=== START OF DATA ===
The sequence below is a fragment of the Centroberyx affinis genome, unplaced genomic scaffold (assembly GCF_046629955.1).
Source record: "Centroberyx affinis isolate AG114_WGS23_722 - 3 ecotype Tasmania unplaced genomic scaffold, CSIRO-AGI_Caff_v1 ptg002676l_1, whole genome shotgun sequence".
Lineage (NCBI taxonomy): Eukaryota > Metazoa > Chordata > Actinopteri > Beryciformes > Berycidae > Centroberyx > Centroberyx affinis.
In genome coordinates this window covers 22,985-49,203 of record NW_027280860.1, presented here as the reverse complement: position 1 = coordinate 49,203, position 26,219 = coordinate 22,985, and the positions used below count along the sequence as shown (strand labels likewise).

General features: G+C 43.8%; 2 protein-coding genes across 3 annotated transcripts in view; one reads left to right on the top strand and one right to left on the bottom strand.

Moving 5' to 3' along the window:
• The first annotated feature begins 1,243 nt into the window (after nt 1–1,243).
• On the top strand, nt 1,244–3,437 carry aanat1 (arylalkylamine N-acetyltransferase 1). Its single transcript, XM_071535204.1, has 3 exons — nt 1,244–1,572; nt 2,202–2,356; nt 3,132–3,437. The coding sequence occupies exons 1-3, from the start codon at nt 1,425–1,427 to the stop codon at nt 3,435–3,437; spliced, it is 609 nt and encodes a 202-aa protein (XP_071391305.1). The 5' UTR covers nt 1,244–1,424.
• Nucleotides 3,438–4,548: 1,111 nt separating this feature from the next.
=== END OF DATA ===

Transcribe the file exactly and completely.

The sequence below is a fragment of the Centroberyx affinis genome, unplaced genomic scaffold (assembly GCF_046629955.1).
Source record: "Centroberyx affinis isolate AG114_WGS23_722 - 3 ecotype Tasmania unplaced genomic scaffold, CSIRO-AGI_Caff_v1 ptg002676l_1, whole genome shotgun sequence".
Lineage (NCBI taxonomy): Eukaryota > Metazoa > Chordata > Actinopteri > Beryciformes > Berycidae > Centroberyx > Centroberyx affinis.
In genome coordinates this window covers 22,985-49,203 of record NW_027280860.1, presented here as the reverse complement: position 1 = coordinate 49,203, position 26,219 = coordinate 22,985, and the positions used below count along the sequence as shown (strand labels likewise).

General features: G+C 43.8%; 2 protein-coding genes across 3 annotated transcripts in view; one reads left to right on the top strand and one right to left on the bottom strand.

Moving 5' to 3' along the window:
• The first annotated feature begins 1,243 nt into the window (after nt 1–1,243).
• On the top strand, nt 1,244–3,437 carry aanat1 (arylalkylamine N-acetyltransferase 1). Its single transcript, XM_071535204.1, has 3 exons — nt 1,244–1,572; nt 2,202–2,356; nt 3,132–3,437. The coding sequence occupies exons 1-3, from the start codon at nt 1,425–1,427 to the stop codon at nt 3,435–3,437; spliced, it is 609 nt and encodes a 202-aa protein (XP_071391305.1). The 5' UTR covers nt 1,244–1,424.
• Nucleotides 3,438–4,548: 1,111 nt separating this feature from the next.